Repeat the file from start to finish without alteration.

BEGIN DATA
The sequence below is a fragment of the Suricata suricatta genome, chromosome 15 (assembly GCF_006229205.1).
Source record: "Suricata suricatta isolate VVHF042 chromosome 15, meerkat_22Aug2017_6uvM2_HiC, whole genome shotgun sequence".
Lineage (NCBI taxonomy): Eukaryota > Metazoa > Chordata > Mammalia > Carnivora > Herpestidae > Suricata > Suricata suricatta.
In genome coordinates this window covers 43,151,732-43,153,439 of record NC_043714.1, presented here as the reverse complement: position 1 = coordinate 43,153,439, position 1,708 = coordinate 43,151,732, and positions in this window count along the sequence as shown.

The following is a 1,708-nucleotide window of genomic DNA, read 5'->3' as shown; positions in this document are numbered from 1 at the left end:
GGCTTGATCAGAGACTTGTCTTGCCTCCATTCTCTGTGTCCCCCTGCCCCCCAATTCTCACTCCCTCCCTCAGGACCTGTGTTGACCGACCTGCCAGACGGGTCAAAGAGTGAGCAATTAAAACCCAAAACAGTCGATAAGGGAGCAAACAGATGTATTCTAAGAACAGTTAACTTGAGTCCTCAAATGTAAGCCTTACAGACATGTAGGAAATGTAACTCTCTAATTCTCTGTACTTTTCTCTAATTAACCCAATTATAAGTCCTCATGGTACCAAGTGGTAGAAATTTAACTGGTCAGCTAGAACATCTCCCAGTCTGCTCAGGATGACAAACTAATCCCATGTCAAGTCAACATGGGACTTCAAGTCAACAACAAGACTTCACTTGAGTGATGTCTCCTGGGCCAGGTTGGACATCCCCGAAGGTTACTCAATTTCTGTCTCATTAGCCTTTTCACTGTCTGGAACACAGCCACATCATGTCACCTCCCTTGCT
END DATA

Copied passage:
The sequence below is a fragment of the Suricata suricatta genome, chromosome 15 (assembly GCF_006229205.1).
Source record: "Suricata suricatta isolate VVHF042 chromosome 15, meerkat_22Aug2017_6uvM2_HiC, whole genome shotgun sequence".
Lineage (NCBI taxonomy): Eukaryota > Metazoa > Chordata > Mammalia > Carnivora > Herpestidae > Suricata > Suricata suricatta.
In genome coordinates this window covers 43,151,732-43,153,439 of record NC_043714.1, presented here as the reverse complement: position 1 = coordinate 43,153,439, position 1,708 = coordinate 43,151,732, and positions in this window count along the sequence as shown.

The following is a 1,708-nucleotide window of genomic DNA, read 5'->3' as shown; positions in this document are numbered from 1 at the left end:
GGCTTGATCAGAGACTTGTCTTGCCTCCATTCTCTGTGTCCCCCTGCCCCCCAATTCTCACTCCCTCCCTCAGGACCTGTGTTGACCGACCTGCCAGACGGGTCAAAGAGTGAGCAATTAAAACCCAAAACAGTCGATAAGGGAGCAAACAGATGTATTCTAAGAACAGTTAACTTGAGTCCTCAAATGTAAGCCTTACAGACATGTAGGAAATGTAACTCTCTAATTCTCTGTACTTTTCTCTAATTAACCCAATTATAAGTCCTCATGGTACCAAGTGGTAGAAATTTAACTGGTCAGCTAGAACATCTCCCAGTCTGCTCAGGATGACAAACTAATCCCATGTCAAGTCAACATGGGACTTCAAGTCAACAACAAGACTTCACTTGAGTGATGTCTCCTGGGCCAGGTTGGACATCCCCGAAGGTTACTCAATTTCTGTCTCATTAGCCTTTTCACTGTCTGGAACACAGCCACATCATGTCACCTCCCTTGCT